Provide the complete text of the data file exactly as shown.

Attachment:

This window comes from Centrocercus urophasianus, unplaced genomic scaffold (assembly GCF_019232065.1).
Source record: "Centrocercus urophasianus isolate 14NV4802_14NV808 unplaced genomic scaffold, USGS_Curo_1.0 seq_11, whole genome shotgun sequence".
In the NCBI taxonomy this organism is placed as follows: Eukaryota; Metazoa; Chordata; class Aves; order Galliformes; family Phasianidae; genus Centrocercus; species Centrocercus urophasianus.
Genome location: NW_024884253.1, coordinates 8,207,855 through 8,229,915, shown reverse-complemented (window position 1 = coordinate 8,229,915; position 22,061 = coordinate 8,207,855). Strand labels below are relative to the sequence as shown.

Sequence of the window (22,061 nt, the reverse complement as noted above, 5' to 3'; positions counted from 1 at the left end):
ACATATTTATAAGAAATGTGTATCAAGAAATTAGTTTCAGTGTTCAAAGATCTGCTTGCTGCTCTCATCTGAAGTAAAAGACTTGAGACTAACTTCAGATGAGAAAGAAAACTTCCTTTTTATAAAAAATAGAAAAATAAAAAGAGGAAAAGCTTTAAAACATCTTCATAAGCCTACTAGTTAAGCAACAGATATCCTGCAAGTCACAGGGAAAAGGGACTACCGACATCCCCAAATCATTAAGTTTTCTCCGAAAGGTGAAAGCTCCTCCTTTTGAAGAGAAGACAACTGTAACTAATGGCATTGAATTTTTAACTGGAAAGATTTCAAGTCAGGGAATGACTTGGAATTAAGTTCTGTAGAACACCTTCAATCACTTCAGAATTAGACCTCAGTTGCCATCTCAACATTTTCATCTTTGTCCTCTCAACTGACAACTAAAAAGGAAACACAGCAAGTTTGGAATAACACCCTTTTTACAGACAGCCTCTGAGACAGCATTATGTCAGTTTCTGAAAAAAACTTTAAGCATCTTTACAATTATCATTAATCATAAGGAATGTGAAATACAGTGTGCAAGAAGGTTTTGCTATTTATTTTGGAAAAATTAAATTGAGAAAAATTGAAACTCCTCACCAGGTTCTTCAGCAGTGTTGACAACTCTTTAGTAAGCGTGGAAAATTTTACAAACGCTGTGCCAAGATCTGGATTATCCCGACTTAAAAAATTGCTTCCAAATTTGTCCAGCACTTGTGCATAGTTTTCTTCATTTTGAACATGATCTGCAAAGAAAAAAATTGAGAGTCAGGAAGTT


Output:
This window comes from Centrocercus urophasianus, unplaced genomic scaffold (assembly GCF_019232065.1).
Source record: "Centrocercus urophasianus isolate 14NV4802_14NV808 unplaced genomic scaffold, USGS_Curo_1.0 seq_11, whole genome shotgun sequence".
In the NCBI taxonomy this organism is placed as follows: Eukaryota; Metazoa; Chordata; class Aves; order Galliformes; family Phasianidae; genus Centrocercus; species Centrocercus urophasianus.
Genome location: NW_024884253.1, coordinates 8,207,855 through 8,229,915, shown reverse-complemented (window position 1 = coordinate 8,229,915; position 22,061 = coordinate 8,207,855). Strand labels below are relative to the sequence as shown.

Sequence of the window (22,061 nt, the reverse complement as noted above, 5' to 3'; positions counted from 1 at the left end):
ACATATTTATAAGAAATGTGTATCAAGAAATTAGTTTCAGTGTTCAAAGATCTGCTTGCTGCTCTCATCTGAAGTAAAAGACTTGAGACTAACTTCAGATGAGAAAGAAAACTTCCTTTTTATAAAAAATAGAAAAATAAAAAGAGGAAAAGCTTTAAAACATCTTCATAAGCCTACTAGTTAAGCAACAGATATCCTGCAAGTCACAGGGAAAAGGGACTACCGACATCCCCAAATCATTAAGTTTTCTCCGAAAGGTGAAAGCTCCTCCTTTTGAAGAGAAGACAACTGTAACTAATGGCATTGAATTTTTAACTGGAAAGATTTCAAGTCAGGGAATGACTTGGAATTAAGTTCTGTAGAACACCTTCAATCACTTCAGAATTAGACCTCAGTTGCCATCTCAACATTTTCATCTTTGTCCTCTCAACTGACAACTAAAAAGGAAACACAGCAAGTTTGGAATAACACCCTTTTTACAGACAGCCTCTGAGACAGCATTATGTCAGTTTCTGAAAAAAACTTTAAGCATCTTTACAATTATCATTAATCATAAGGAATGTGAAATACAGTGTGCAAGAAGGTTTTGCTATTTATTTTGGAAAAATTAAATTGAGAAAAATTGAAACTCCTCACCAGGTTCTTCAGCAGTGTTGACAACTCTTTAGTAAGCGTGGAAAATTTTACAAACGCTGTGCCAAGATCTGGATTATCCCGACTTAAAAAATTGCTTCCAAATTTGTCCAGCACTTGTGCATAGTTTTCTTCATTTTGAACATGATCTGCAAAGAAAAAAATTGAGAGTCAGGAAGTT